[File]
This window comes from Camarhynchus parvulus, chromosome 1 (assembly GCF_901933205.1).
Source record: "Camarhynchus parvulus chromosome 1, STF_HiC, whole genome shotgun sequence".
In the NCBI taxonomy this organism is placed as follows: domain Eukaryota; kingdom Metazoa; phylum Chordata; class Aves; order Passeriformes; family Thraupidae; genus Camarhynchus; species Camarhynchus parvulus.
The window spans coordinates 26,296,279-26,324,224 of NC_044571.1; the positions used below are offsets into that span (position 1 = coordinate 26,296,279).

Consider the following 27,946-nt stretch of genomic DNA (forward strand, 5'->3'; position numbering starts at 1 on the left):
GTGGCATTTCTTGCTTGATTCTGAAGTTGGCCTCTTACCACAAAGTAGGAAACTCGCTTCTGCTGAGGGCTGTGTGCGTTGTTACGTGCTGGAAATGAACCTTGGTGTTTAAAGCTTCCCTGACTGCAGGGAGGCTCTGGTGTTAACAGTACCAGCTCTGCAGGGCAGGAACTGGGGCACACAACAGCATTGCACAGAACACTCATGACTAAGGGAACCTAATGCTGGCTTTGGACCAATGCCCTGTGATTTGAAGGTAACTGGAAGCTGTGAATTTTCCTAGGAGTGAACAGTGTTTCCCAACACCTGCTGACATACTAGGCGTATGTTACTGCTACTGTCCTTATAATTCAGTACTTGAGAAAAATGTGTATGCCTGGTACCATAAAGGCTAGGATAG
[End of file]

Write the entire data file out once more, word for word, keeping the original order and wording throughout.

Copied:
This window comes from Camarhynchus parvulus, chromosome 1 (assembly GCF_901933205.1).
Source record: "Camarhynchus parvulus chromosome 1, STF_HiC, whole genome shotgun sequence".
In the NCBI taxonomy this organism is placed as follows: domain Eukaryota; kingdom Metazoa; phylum Chordata; class Aves; order Passeriformes; family Thraupidae; genus Camarhynchus; species Camarhynchus parvulus.
The window spans coordinates 26,296,279-26,324,224 of NC_044571.1; the positions used below are offsets into that span (position 1 = coordinate 26,296,279).

Consider the following 27,946-nt stretch of genomic DNA (forward strand, 5'->3'; position numbering starts at 1 on the left):
GTGGCATTTCTTGCTTGATTCTGAAGTTGGCCTCTTACCACAAAGTAGGAAACTCGCTTCTGCTGAGGGCTGTGTGCGTTGTTACGTGCTGGAAATGAACCTTGGTGTTTAAAGCTTCCCTGACTGCAGGGAGGCTCTGGTGTTAACAGTACCAGCTCTGCAGGGCAGGAACTGGGGCACACAACAGCATTGCACAGAACACTCATGACTAAGGGAACCTAATGCTGGCTTTGGACCAATGCCCTGTGATTTGAAGGTAACTGGAAGCTGTGAATTTTCCTAGGAGTGAACAGTGTTTCCCAACACCTGCTGACATACTAGGCGTATGTTACTGCTACTGTCCTTATAATTCAGTACTTGAGAAAAATGTGTATGCCTGGTACCATAAAGGCTAGGATAG